Sometimes, when a person in Wisconsin commits a traffic offense, they are ordered to pay a fine. If they fail to do so, their driver's license may be suspended. While some might think this is a reasonable measure to provide an impetus for people to pay their traffic tickets on time, it is actually causing problems, according to a report published in the Racine Journal Times.
According to that report, almost 60 percent of license suspensions in the state were issued because the motorist failed to pay a fine. In fact, a 2013 study indicated that 250,000 driver's license suspensions were based on the non-payment of fines, compared to a total of 170,000 driver's license suspensions issued on all other bases combined.
When a person cannot afford to pay a fine, and, thus, has their driver's license suspended, they could risk being fired if they are unable to get to work. And, if they lose their job, they have even fewer financial resources that could be used to pay their ticket, creating a perpetual cycle of unpaid fines and unemployment that could lead to poverty.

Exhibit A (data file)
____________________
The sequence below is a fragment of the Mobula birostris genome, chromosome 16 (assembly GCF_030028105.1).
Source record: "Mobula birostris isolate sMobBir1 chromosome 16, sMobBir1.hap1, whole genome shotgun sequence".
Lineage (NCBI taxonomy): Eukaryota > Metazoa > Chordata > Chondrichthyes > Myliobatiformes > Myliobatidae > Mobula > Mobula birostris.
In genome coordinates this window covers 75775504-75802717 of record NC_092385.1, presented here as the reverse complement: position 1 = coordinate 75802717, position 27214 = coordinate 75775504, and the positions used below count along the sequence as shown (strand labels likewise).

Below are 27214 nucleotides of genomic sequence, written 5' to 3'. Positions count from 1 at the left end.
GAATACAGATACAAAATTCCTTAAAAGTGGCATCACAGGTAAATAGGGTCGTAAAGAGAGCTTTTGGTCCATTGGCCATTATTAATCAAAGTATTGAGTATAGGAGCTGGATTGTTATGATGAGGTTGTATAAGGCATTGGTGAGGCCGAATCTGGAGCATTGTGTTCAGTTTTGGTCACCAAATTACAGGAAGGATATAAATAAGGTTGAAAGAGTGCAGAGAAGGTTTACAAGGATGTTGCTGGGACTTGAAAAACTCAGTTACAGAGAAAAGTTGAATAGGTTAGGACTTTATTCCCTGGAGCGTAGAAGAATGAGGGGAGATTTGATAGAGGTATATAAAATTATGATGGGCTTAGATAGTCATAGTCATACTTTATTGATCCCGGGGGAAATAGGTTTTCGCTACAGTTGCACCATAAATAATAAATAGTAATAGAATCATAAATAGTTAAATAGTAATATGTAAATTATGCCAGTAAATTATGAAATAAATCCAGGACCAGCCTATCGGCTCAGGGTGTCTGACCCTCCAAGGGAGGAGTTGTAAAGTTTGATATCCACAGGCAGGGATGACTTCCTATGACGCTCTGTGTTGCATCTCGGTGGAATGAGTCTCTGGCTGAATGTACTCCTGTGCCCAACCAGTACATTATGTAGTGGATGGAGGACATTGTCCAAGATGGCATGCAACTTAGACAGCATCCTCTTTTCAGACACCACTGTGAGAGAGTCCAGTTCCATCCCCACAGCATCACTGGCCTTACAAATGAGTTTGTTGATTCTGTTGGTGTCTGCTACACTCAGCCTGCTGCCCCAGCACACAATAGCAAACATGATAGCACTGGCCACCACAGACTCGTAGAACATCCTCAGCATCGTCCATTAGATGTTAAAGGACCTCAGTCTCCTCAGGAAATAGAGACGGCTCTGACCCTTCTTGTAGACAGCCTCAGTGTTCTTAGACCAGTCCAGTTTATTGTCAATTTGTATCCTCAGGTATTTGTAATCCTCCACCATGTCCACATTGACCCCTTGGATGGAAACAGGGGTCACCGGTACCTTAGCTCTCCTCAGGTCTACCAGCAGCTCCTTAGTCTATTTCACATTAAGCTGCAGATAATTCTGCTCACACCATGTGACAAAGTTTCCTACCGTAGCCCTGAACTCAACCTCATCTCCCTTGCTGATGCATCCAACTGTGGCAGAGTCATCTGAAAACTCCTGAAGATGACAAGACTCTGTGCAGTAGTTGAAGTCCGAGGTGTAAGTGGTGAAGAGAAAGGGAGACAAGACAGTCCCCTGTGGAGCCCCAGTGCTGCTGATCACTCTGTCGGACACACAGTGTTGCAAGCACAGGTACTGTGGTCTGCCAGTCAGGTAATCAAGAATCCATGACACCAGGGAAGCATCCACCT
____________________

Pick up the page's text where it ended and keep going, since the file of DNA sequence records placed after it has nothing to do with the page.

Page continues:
There could be other ways the state can address unpaid traffic tickets. For example, instead of suspending a motorist's driver's license, they could garnish the motorist's tax returns -- a move the city of Green Bay took in 2018 after facing $830,000 in unpaid parking citations. However, in most of the state, the law currently stands that an unpaid traffic ticket could result in the loss of your license. Those who are concerned about their ability to pay their traffic tickets may want to seek professional guidance to determine if they have any other legal options.